Wild Bird Wednesday

18 comments:

  1. Oh, my favorite Spoonbills. These look like a mix of Spoonbill and Egret. Amazing shots. Carol

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    1. Carol. I knew you would like these .. they are all Spoonbills.

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  2. You have some gorgeous photos. I always like seeing the Spoonbills.

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  3. wat een geweldig mooi meer het lijkt mij een walhalla voor de vogels

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  4. Great set of pictures - this is another part of the world I would love to explore.

    Cheers - Stewart M - Melbourne

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    Replies
    1. Cheers Stewart. I am already thinking about a return visit.

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  5. All beautiful shots and this looks like an amazing place for birding!

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  6. My goodness, what a terrific tour you've shared with me. I have enjoyed it so much. I can 'hear' the sounds that surround us as we make our way to the forest. That spoonbill in breeding plumage is something I enjoyed a lot!!!

    And, no, Frank, I don't mind at all that you linked twice in one weekend at I'd Rather B Birdin'....the more birds, the merrier!!! Thanks for letting us all tag along.

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  7. So fascinating! And wonderful birds!

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  8. Wow, awesome birds and gorgeous photos. I love the Spoonbill! The Herons, Terns and Cormorants are all wonderful captures. Great post. Happy Tuesday, enjoy your day!

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  9. I am always glad to see more water birds. I am especially fond of Herons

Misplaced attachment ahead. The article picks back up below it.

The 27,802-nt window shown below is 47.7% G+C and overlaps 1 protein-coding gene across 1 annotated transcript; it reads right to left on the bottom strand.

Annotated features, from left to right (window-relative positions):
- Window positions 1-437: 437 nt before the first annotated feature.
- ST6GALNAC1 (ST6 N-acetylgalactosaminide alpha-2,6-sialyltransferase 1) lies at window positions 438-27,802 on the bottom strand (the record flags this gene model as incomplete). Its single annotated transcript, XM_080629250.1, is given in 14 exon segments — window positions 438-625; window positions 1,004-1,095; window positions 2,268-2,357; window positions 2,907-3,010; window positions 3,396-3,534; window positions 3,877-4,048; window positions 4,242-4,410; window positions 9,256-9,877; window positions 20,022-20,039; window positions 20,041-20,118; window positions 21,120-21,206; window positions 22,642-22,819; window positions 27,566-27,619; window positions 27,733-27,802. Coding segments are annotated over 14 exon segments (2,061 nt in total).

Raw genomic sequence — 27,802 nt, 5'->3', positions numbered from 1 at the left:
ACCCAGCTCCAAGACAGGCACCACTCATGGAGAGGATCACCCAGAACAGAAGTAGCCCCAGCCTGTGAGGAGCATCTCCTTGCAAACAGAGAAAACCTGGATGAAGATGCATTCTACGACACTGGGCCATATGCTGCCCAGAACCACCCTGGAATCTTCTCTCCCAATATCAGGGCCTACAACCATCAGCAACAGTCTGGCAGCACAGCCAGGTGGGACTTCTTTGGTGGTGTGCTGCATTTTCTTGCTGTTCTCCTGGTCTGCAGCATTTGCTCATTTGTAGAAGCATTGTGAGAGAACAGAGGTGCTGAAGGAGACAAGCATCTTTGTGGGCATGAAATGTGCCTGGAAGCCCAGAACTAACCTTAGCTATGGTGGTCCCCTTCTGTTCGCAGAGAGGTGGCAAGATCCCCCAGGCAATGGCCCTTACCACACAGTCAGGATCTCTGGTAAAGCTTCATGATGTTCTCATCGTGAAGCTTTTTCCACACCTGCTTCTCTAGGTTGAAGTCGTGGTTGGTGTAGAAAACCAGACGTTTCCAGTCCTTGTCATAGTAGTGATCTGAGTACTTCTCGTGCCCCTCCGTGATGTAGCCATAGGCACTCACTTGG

Hope you are having a great week!

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  10. Hello Frank,
    First class series, a great variety of species .. very nice
    Greetings Frank

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  11. Looks like a birders dream come true. I enjoyed the post very much Frank... Michelle

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  12. What a fabulous array of different birds! I have a thing for terns and love your photos.

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  13. What a wonderful trip to this lake with fabulous birds nesting. Your firsst reflection shot is awsome Frank as well as alll your bird images.

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  14. Wonderful photos of a place so rich in species and numbers of birds!

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  15. wow, This is a awesome post of your stay in Greece. Wonderful!
    greetings, Maria

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I hope you enjoyed your visit and I always appreciate your comments and feedback.